Assistance for Singapore PR/Citizenship

Becoming A Singapore PR: 4 Considerations Before Applying

4 considerations before applying for Singapore PR

With its excellent infrastructure, abundant economic opportunities, and high standard of living, it is unsurprising that Singapore often ranks among the most popular destinations for expatriates seeking to migrate to a new country, not to mention the numerous benefits that come with settling down in this thriving nation as a Singapore PR.

Nevertheless, those who wish to apply for PR in Singapore should be aware that a successful PR application can affect various aspects of your life and finances. Let us explore these impacts in more detail so that you can gain a better insight into whether becoming a Singapore PR is the right step for you.

Learn More: Your Complete Guide To Becoming A Singapore PR

Consideration #1: Male PRs must enrol for National Service

Image of a men in a national service

Source: Mustsharenews

Like Singapore Citizens, male PR holders must serve the military or civil defence forces upon reaching 18 years old. Those granted PR status under the Professionals, Technical Personnel, and Skilled Workers Scheme or the Global Investor Programme are exempted from this obligation.

However, male applicants who apply for Singapore PR via the Foreign Student Scheme or under their parents’ sponsorship are eligible for National Service (NS) and must register for NS upon reaching 16½ years old. Subsequently, they will be scheduled for enlistment at the earliest opportunity when they turn 18 years old.

Meanwhile, male PR holders and those who were previously Singapore citizens or Singapore permanent residents are still liable to be called up for NS regardless of the scheme under which their PR status was granted. This mandate can affect individuals with personal or professional commitments during their service.

Those who choose to renounce their PR status without serving or completing full-time NS can face severe repercussions if they plan on staying in Singapore long-term. Not only will their applications for work or study be viewed less favourably. Their family members’ applications for long-term visas, renewal of Re-Entry Permits, or Singapore Citizenship will also be adversely affected.

Consideration #2: HDB purchase restrictions

Many expatriates mistakenly assume they are eligible to purchase an HDB flat once their application for PR in Singapore is approved. However, that is not always the case. To clarify, Singapore PRs can only purchase a BTO or SBF flat directly from the Housing and Development Board (HDB) if they tie the knot with a Singapore Citizen.

Conversely, couples who are both PR holders can only purchase a resale flat. Even then, you must fulfil specific requirements. Firstly, both spouses must be Singapore PRs for at least three years. Secondly, you must meet the Ethnic Integration Policy (EIP) and the Singapore Permanent Resident (SPR) quotas before you can buy the resale flat.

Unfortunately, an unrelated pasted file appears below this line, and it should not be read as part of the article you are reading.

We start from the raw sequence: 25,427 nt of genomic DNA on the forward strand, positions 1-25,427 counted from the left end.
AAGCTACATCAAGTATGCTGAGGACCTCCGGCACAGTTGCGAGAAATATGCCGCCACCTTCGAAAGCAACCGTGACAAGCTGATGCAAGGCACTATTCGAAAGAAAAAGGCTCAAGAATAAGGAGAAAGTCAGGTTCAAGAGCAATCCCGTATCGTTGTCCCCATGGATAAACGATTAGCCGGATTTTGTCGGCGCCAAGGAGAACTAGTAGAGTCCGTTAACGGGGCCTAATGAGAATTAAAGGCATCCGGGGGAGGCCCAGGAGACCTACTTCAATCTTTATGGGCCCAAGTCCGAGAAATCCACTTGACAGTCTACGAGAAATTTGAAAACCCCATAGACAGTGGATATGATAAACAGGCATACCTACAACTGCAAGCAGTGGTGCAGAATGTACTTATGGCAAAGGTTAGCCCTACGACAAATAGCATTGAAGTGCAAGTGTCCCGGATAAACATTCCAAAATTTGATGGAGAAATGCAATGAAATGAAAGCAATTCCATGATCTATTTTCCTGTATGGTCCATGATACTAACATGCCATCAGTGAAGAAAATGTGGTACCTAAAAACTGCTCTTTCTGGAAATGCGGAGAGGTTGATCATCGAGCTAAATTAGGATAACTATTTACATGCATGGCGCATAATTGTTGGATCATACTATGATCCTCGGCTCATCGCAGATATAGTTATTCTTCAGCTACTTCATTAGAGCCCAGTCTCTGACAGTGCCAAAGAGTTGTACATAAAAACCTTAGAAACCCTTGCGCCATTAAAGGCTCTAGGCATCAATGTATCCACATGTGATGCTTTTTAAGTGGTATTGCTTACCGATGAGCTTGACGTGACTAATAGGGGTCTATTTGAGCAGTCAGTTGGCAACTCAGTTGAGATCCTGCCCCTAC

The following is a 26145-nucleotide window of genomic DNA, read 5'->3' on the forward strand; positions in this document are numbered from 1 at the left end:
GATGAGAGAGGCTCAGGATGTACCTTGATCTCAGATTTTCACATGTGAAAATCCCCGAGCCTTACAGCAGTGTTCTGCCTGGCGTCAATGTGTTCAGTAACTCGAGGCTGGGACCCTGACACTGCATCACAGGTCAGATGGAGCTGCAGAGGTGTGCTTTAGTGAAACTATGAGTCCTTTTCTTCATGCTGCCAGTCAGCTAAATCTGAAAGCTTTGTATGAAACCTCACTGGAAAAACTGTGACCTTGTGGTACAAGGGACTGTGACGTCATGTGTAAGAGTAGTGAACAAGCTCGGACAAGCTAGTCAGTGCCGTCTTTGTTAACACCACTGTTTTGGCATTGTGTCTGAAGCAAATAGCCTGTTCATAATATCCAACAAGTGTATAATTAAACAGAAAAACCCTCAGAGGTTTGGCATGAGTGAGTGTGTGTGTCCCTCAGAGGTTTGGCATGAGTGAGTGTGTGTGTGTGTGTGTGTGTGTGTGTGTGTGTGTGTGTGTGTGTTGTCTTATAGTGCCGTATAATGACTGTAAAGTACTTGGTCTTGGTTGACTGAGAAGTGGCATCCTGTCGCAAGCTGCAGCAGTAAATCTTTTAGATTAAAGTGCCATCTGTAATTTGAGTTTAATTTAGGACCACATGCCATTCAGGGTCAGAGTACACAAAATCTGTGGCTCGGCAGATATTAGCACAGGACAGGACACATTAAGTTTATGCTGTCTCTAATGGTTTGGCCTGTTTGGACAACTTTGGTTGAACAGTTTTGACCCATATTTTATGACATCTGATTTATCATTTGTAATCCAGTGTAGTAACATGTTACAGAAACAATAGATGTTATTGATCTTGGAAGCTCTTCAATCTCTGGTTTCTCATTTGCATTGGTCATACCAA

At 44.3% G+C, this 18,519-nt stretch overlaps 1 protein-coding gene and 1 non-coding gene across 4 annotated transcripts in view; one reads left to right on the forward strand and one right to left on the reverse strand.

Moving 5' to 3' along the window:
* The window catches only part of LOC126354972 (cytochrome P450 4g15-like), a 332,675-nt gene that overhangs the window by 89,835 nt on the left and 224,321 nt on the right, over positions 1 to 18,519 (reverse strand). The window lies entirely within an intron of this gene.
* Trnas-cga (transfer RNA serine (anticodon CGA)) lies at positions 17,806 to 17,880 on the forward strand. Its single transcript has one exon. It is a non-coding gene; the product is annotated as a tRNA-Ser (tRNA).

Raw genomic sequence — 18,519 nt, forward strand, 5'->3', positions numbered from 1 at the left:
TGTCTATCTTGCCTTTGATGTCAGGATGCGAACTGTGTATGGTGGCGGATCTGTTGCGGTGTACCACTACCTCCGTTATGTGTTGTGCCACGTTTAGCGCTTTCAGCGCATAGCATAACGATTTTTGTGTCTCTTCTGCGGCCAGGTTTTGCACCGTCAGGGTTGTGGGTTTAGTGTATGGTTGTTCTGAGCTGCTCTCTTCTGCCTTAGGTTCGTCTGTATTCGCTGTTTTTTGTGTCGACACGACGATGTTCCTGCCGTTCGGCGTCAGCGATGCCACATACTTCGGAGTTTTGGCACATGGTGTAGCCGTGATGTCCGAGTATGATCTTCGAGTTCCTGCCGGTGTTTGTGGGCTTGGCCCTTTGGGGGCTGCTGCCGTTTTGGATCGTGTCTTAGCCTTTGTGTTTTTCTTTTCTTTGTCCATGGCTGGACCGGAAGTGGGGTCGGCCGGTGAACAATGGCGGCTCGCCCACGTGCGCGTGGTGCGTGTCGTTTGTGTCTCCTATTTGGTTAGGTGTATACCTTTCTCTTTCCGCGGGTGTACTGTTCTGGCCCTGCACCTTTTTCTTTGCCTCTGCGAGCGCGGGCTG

Additionally, PRs with properties overseas are disqualified from purchasing an HDB flat. This limitation forces you to choose between selling your property outside of Singapore or forgoing the opportunity to own an affordable house in the country, posing a dilemma for those with investments or family ties abroad.

Consideration #3: Your take-home pay is reduced

Image of an salary envelope

You may notice a reduction in your take-home salary after successfully applying for and becoming a Singapore PR. That is because Singapore PRs are eligible for Central Provident Fund (CPF) contributions. The contribution rate starts at 20% of your salary before decreasing to 15% and 9.5% when you reach 55 and 60 years old, respectively.

You are also expected to contribute to one of the various Self-Help Groups (SHGs) in Singapore. The ethnicity stated in your identity card will determine which fund your contribution ends up in. Your employer will deduct a specific amount from your salary and pay it to the CPF Board, as it is the collecting agent for the SHG funds.

Consideration #4: CPF limitations

On the subject of CPF, you should note that while these contributions are meant to ensure financial security in the long run and help fund vital aspects of your life, such as housing and healthcare, some individuals feel the returns provided by the CPF Board do not meet their expectations. As such, they view this mandate as a drawback, as they believe the fund can be better invested elsewhere.

Furthermore, your CPF funds are inaccessible until you turn 55 years old or leave the country permanently. This lack of accessibility could be detrimental to Singapore PRs with urgent financial needs or those who prefer to invest their money in other assets.

Of course, many Singapore PRs are also thankful for their CPF contributions, as they help offset specific living costs while functioning as a retirement scheme. Ultimately, how you view this mandatory contribution will depend on your financial goals and expectations after your successful PR application.

As you embark on the path to becoming a Singapore PR, it is imperative that you consider all aspects that come with this status. A thorough understanding of these considerations will ensure you make an informed decision. If you believe applying for Singapore PR is still the right choice, we recommend checking the Singapore PR requirements beforehand.

If you are eligible for Singapore PR and require help with your PR application, look no further than Singapore Immigration Partners. Our experienced consultants have assisted numerous applicants with their successful PR applications. As such, we are familiar with the intricacies of the process and can aid you in navigating your PR journey seamlessly. Contact us today to schedule an appointment with our PR consultants.

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